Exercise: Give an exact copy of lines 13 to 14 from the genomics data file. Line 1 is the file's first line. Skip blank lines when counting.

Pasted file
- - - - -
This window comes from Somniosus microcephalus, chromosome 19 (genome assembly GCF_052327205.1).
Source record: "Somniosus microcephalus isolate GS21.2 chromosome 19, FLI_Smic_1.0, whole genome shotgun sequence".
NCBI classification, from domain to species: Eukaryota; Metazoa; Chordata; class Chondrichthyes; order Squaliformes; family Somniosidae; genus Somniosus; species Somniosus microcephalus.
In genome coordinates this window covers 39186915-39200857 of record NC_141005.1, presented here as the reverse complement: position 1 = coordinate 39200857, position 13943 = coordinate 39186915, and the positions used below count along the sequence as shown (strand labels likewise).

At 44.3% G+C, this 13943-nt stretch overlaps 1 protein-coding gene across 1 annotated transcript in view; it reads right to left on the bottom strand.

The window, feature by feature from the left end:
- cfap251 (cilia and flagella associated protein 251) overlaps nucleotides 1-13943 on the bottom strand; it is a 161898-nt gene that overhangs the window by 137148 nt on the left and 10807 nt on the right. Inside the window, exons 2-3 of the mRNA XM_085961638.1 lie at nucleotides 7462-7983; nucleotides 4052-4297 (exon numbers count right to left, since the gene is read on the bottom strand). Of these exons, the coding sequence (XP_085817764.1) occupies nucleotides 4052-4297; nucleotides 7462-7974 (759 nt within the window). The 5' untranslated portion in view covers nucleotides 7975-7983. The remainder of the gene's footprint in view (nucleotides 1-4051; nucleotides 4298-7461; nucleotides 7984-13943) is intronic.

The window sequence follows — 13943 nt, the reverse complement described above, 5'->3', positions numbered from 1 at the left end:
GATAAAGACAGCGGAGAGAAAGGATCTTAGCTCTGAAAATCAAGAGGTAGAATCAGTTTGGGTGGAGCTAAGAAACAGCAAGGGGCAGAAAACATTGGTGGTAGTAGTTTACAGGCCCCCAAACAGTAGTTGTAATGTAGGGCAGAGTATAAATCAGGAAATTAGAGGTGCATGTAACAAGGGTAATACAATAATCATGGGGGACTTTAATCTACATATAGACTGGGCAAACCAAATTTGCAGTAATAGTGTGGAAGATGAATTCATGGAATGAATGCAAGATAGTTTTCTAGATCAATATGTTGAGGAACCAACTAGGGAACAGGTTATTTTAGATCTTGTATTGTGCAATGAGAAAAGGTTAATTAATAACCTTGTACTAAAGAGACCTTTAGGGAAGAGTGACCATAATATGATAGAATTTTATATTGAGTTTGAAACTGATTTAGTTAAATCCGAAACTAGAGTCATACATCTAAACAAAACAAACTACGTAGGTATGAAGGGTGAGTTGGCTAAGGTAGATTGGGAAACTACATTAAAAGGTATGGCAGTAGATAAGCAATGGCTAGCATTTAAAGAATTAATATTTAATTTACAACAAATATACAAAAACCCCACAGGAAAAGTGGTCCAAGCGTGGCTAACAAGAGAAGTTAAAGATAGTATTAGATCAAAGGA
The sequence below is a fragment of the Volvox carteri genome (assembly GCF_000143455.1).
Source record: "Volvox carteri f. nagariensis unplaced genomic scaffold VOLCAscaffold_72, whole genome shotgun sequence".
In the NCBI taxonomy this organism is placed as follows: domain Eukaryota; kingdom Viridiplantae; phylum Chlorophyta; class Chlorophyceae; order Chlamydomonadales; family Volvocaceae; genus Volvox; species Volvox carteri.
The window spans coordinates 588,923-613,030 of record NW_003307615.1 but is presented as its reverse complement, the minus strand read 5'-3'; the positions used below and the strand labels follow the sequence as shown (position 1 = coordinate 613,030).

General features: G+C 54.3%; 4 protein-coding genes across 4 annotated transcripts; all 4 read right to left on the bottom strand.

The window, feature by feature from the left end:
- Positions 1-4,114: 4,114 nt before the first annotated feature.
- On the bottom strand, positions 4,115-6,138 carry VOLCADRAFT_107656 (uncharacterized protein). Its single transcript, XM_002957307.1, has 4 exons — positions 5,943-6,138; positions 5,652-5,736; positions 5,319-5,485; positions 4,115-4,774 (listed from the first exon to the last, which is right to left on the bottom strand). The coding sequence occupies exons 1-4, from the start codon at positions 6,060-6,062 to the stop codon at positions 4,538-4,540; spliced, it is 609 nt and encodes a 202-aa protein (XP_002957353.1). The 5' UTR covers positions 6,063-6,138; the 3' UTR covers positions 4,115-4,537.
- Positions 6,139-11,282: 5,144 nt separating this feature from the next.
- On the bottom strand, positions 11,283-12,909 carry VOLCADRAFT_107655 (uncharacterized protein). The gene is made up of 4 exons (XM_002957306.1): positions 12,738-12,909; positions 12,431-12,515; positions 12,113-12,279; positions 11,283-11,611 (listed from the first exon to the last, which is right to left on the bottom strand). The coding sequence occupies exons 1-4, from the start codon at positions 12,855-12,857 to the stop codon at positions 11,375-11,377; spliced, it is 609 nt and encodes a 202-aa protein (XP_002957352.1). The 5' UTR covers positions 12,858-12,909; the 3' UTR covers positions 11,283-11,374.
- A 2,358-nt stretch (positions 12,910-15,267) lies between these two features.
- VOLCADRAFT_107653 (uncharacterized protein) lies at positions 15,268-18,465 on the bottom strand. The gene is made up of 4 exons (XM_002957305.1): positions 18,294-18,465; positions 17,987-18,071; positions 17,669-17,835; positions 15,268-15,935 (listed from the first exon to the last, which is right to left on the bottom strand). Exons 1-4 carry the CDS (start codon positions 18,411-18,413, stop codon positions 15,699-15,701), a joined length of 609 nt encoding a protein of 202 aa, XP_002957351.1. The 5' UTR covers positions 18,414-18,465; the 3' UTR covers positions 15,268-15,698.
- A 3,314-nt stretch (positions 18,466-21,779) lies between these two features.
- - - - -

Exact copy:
The window spans coordinates 588,923-613,030 of record NW_003307615.1 but is presented as its reverse complement, the minus strand read 5'-3'; the positions used below and the strand labels follow the sequence as shown (position 1 = coordinate 613,030).

General features: G+C 54.3%; 4 protein-coding genes across 4 annotated transcripts; all 4 read right to left on the bottom strand.